Apocalypse Now (1979)

 

A.R. Duckworth:  In Apocalypse Now’s combat scenes we are given a fragmented, disjointed view which Coppola used to communicate the true nature of the Vietnam war and every modern war. Coppola commented, in a brochure released with the first screenings, that ‘The most important thing I wanted to do in the making of Apocalypse Now was to create a film experience that would give its audience a sense of the horror, the madness, the sensuousness, and the moral dilemma of the Vietnam war. . . . I tried to illustrate as many of its different facets as possible. And yet I wanted it to go further, to the moral issues that are behind all wars.’1 In the now famous battle scene where the Air Cavalry attack a Vietcong position while playing Wagner’s Ride of the Valkyries Coppola achieves that which he set out to, namely the horror, madness, sensuousness and moral dilemma of Vietnam. The choice of Wagner’s Ride of the Valkyries is interesting as it serves an important function in the film. The music is majestic, composed and a symbol of both heroism and riding into hell itself. … The music basically represents both heroism and dubious moral justifications. The soldiers are heroic riding into hell, but they are here for a rather poorly justified reason. The horror of the war is indicated in the smashing of helicopter fire into the Vietcong town, the strafing of machine gun fire into the village. The madness is indicated in the personal motivation in attack; the search for a good surfing position. The insanity is also indicated by bounty for making a good shot; a large case of beer. While the helicopters are in the air, and the music remains, the editing ensures a decent level of spatial continuity is maintained, we are regularly allowed to see the helicopters in formation and every attack is shown with a corresponding target, conflict and resolution of that conflict. When the helicopters sit down we lose a sense of spatial continuity, the camera circles around a wounded victim intimating a panicked soldiers swirling terrified head filling with nerves at the sight of blood and guts. Another interesting feature in communicating the sensory confusion is when the American bombers drop napalm on a line of trees the sound waivers and drops out of existence relating the deafening madness that is modern warfare.

Roger Ebert:  Apocalypse Now achieves greatness not by analyzing our "experience in Vietnam," but by re-creating, in characters and images, something of that experience.  An example: The scene in which Robert Duvall, as a crazed lieutenant colonel, leads his troops in a helicopter assault on a village is, quite simply, the best movie battle scene ever filmed. It's simultaneously numbing, depressing, and exhilarating: As the rockets jar from the helicopters and spring through the air, we're elated like kids for a half-second, until the reality of the consequences sinks in.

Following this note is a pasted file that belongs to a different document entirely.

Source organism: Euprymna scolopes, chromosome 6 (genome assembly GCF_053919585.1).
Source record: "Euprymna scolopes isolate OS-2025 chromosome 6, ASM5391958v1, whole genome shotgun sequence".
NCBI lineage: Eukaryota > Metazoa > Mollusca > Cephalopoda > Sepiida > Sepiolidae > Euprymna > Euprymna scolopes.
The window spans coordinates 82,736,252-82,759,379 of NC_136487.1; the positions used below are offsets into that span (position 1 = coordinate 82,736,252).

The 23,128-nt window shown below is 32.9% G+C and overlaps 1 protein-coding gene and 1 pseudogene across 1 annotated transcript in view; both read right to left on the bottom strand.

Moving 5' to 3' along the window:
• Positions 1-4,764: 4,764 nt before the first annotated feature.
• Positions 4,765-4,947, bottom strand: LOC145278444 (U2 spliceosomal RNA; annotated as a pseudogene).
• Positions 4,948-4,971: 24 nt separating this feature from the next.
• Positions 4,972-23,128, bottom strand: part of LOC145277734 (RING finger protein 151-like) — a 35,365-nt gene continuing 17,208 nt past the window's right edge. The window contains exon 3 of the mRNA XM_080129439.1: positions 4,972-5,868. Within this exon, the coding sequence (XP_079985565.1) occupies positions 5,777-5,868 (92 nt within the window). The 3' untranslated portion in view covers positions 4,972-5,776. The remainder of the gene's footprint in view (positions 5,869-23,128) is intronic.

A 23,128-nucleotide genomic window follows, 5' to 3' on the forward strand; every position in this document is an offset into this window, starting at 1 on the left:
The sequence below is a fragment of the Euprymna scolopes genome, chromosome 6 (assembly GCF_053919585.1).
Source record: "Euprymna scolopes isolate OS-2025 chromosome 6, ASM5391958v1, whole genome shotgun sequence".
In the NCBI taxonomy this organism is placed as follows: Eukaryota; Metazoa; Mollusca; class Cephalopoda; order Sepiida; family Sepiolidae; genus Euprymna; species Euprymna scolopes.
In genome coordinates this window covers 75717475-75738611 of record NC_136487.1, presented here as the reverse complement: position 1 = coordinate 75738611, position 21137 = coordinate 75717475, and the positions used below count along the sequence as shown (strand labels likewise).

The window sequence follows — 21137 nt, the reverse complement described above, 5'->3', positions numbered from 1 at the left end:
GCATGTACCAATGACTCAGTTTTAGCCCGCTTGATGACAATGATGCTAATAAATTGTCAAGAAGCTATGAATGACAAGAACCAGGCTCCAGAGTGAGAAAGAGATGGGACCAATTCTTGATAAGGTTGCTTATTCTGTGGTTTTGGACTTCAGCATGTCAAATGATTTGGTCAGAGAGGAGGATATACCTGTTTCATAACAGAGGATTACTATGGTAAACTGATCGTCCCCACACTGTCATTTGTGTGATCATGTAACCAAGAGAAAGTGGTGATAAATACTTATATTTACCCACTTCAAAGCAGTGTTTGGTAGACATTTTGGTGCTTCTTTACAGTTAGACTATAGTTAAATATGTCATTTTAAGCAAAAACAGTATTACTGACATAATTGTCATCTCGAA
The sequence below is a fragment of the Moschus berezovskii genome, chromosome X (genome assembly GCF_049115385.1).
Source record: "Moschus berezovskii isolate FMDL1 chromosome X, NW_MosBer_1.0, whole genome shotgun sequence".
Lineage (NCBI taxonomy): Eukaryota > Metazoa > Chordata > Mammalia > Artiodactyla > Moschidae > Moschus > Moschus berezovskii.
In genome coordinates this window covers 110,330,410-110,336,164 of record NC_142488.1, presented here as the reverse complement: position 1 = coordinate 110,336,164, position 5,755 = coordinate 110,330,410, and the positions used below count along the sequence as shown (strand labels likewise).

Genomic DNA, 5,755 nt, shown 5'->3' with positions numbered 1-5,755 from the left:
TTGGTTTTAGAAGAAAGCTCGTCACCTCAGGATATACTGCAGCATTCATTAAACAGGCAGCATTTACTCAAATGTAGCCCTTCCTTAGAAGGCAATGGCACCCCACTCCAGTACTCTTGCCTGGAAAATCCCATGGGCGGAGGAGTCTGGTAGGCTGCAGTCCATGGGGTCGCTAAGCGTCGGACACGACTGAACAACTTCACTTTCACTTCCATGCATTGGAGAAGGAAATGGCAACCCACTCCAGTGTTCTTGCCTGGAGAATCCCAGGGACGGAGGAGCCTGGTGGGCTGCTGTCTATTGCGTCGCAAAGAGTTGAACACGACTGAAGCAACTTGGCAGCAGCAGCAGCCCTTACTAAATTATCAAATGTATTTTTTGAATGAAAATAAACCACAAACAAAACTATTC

Roger Ebert: Apocalypse Now is more clearly than ever one of the key films of the century. Most films are lucky to contain a single great sequence. Apocalypse Now strings together one after another, with the river journey as the connecting link. The best is the helicopter attack on a Vietnam village, led by Col. Kilgore (Robert Duvall), whose choppers use loudspeakers at top volume to play Wagner's "Ride of the Valkyries" as they swoop down on a yard full of schoolchildren. Duvall won an Oscar nomination for his performance and its unforgettable line, "I love the smell of napalm in the morning." His emptiness is frightening: A surfing fanatic, he agrees to the attack only to liberate a beach said to offer great waves ("Charlie don't surf"). 

DAS BOOT(1981)

From the official Das Boot site: The state-of-the-art sound and film quality - taking the realism of every ping and creak to a new level - further adds to the minute-by-minute build-up of tension on the submarine. "Here we had a rare and unprecedented opportunity to take one of the most intense movie experiences ever created and bring it up to the expectations of 1990's audiences," says Ortwin Freyermuth, who produced the restored director's cut of DAS BOOT. "It is amazing how well the film stands up even fifteen years later, perhaps because it was so ahead of its time originally. It is not only one of the most riveting action movies ever made, it continues to be one of the all-time most successful depictions of the human experience of war - audiences really feel the fear, the tension, the excitement, the boredom, the desires, the hopes and the incredible tragedy of these young men on the U-boat as they were used and abused by a war machine."